Most articles I’ve read on the topic of social engineering begin with some sort of definition like “the art and science of getting people to comply to your wishes” (Bernz 2), “an outside hacker’s use of psychological tricks on legitimate users of a computer system, in order to obtain information he needs to gain access to the system” (Palumbo), or “getting needed information (for example, a password) from a person rather than breaking into a system” (Berg). In reality, social engineering can be any and all of these things, depending upon where you sit. The one thing that everyone seems to agree upon is that social engineering is generally a hacker’s clever manipulation of the natural human tendency to trust. The hacker’s goal is to obtain information that will allow him/her to gain unauthorized access to a valued system and the information that resides on that system.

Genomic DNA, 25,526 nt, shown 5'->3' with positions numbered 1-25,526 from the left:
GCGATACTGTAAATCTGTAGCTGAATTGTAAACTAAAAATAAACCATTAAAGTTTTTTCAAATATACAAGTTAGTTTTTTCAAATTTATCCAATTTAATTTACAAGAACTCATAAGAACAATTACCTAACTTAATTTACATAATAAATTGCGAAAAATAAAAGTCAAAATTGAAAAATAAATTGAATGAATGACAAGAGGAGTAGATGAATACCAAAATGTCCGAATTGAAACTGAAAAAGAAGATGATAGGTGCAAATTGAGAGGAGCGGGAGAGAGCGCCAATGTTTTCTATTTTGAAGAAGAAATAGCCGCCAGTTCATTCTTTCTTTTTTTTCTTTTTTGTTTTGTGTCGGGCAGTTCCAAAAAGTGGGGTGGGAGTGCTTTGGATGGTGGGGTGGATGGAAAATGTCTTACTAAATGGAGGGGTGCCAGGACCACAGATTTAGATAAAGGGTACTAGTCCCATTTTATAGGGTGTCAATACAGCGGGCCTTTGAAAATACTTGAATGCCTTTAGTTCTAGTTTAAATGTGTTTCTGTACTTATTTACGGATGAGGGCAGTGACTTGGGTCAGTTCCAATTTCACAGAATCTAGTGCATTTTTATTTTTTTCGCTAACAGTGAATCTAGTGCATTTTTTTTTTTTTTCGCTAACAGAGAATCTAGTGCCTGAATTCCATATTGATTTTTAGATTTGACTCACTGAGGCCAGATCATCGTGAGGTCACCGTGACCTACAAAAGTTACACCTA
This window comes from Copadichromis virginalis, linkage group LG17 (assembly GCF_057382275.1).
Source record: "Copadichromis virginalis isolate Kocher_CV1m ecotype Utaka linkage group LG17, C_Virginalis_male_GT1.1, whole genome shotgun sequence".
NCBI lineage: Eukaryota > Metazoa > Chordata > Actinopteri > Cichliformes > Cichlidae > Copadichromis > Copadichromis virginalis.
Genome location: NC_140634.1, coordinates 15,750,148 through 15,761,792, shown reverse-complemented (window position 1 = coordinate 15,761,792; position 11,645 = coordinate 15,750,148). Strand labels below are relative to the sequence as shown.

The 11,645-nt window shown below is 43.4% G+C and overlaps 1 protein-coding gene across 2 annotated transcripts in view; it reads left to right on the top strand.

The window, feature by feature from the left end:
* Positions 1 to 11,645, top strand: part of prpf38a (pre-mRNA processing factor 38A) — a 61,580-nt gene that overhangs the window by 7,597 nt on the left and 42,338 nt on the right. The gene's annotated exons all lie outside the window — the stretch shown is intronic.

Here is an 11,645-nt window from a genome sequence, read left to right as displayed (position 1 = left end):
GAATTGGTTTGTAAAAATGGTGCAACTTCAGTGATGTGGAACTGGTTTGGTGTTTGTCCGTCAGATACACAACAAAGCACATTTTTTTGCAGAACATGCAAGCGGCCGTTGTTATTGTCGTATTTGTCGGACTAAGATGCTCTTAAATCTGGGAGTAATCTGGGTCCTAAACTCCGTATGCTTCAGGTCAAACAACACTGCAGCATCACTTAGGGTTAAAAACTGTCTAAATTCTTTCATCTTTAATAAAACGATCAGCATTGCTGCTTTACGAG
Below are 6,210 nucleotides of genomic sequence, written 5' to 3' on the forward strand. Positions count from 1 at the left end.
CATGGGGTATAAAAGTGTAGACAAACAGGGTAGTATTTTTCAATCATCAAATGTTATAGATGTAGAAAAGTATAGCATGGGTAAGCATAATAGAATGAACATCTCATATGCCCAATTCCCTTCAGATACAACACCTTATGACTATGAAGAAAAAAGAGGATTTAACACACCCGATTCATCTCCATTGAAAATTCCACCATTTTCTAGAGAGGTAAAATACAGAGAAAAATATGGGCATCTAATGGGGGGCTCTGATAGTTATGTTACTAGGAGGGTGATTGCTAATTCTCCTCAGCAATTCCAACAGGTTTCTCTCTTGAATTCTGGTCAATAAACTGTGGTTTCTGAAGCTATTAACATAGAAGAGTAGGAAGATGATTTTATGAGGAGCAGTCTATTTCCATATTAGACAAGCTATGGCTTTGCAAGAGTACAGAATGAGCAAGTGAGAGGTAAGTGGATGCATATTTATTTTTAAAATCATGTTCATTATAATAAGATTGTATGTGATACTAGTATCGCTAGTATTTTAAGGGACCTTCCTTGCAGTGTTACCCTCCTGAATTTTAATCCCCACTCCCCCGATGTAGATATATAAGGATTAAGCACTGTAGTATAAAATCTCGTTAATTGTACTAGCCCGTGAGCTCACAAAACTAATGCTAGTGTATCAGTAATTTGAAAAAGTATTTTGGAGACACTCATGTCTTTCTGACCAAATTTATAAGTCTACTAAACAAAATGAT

Security is all about trust. Trust in protection and authenticity. Generally agreed upon as the weakest link in the security chain, the natural human willingness to accept someone at his or her word leaves many of us vulnerable to attack. Many experienced security experts emphasize this fact. No matter how many articles are published about network holes, patches, and firewalls, we can only reduce the threat so much... and then it’s up to Maggie in accounting or her friend, Will, dialing in from a remote site, to keep the corporate network secured.
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